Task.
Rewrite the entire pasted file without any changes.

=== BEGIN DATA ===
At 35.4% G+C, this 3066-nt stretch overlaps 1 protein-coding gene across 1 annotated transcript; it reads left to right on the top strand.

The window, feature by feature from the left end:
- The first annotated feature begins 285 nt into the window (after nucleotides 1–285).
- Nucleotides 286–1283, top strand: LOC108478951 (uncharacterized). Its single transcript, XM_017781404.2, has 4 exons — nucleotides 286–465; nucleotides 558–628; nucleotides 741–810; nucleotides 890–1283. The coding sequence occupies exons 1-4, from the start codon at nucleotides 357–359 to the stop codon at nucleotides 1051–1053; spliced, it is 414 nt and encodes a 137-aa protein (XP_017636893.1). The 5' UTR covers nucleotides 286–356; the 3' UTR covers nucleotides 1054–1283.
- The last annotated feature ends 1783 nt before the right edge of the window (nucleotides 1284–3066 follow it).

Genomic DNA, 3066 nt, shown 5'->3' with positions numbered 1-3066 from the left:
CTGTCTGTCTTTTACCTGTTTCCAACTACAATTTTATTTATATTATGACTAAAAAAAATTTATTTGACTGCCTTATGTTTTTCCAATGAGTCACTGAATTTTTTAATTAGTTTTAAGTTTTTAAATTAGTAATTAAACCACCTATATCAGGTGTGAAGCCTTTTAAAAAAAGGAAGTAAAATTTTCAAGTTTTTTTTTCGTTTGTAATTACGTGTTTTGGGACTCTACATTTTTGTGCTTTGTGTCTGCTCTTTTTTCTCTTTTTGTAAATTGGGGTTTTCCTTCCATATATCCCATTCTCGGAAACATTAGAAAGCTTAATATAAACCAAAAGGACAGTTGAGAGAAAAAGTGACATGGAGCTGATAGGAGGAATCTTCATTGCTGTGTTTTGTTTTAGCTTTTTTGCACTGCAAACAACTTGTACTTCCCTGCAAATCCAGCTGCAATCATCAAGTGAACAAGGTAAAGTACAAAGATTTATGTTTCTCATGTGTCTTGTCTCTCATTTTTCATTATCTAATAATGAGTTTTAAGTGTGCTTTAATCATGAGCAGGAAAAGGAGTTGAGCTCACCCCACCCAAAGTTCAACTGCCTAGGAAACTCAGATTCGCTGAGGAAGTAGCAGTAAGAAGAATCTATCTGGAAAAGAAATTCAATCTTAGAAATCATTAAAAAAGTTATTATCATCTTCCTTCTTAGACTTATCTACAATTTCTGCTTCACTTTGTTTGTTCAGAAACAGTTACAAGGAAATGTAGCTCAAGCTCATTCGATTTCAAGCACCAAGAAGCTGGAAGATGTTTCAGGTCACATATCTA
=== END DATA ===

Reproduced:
At 35.4% G+C, this 3066-nt stretch overlaps 1 protein-coding gene across 1 annotated transcript; it reads left to right on the top strand.

The window, feature by feature from the left end:
- The first annotated feature begins 285 nt into the window (after nucleotides 1–285).
- Nucleotides 286–1283, top strand: LOC108478951 (uncharacterized). Its single transcript, XM_017781404.2, has 4 exons — nucleotides 286–465; nucleotides 558–628; nucleotides 741–810; nucleotides 890–1283. The coding sequence occupies exons 1-4, from the start codon at nucleotides 357–359 to the stop codon at nucleotides 1051–1053; spliced, it is 414 nt and encodes a 137-aa protein (XP_017636893.1). The 5' UTR covers nucleotides 286–356; the 3' UTR covers nucleotides 1054–1283.
- The last annotated feature ends 1783 nt before the right edge of the window (nucleotides 1284–3066 follow it).

Genomic DNA, 3066 nt, shown 5'->3' with positions numbered 1-3066 from the left:
CTGTCTGTCTTTTACCTGTTTCCAACTACAATTTTATTTATATTATGACTAAAAAAAATTTATTTGACTGCCTTATGTTTTTCCAATGAGTCACTGAATTTTTTAATTAGTTTTAAGTTTTTAAATTAGTAATTAAACCACCTATATCAGGTGTGAAGCCTTTTAAAAAAAGGAAGTAAAATTTTCAAGTTTTTTTTTCGTTTGTAATTACGTGTTTTGGGACTCTACATTTTTGTGCTTTGTGTCTGCTCTTTTTTCTCTTTTTGTAAATTGGGGTTTTCCTTCCATATATCCCATTCTCGGAAACATTAGAAAGCTTAATATAAACCAAAAGGACAGTTGAGAGAAAAAGTGACATGGAGCTGATAGGAGGAATCTTCATTGCTGTGTTTTGTTTTAGCTTTTTTGCACTGCAAACAACTTGTACTTCCCTGCAAATCCAGCTGCAATCATCAAGTGAACAAGGTAAAGTACAAAGATTTATGTTTCTCATGTGTCTTGTCTCTCATTTTTCATTATCTAATAATGAGTTTTAAGTGTGCTTTAATCATGAGCAGGAAAAGGAGTTGAGCTCACCCCACCCAAAGTTCAACTGCCTAGGAAACTCAGATTCGCTGAGGAAGTAGCAGTAAGAAGAATCTATCTGGAAAAGAAATTCAATCTTAGAAATCATTAAAAAAGTTATTATCATCTTCCTTCTTAGACTTATCTACAATTTCTGCTTCACTTTGTTTGTTCAGAAACAGTTACAAGGAAATGTAGCTCAAGCTCATTCGATTTCAAGCACCAAGAAGCTGGAAGATGTTTCAGGTCACATATCTA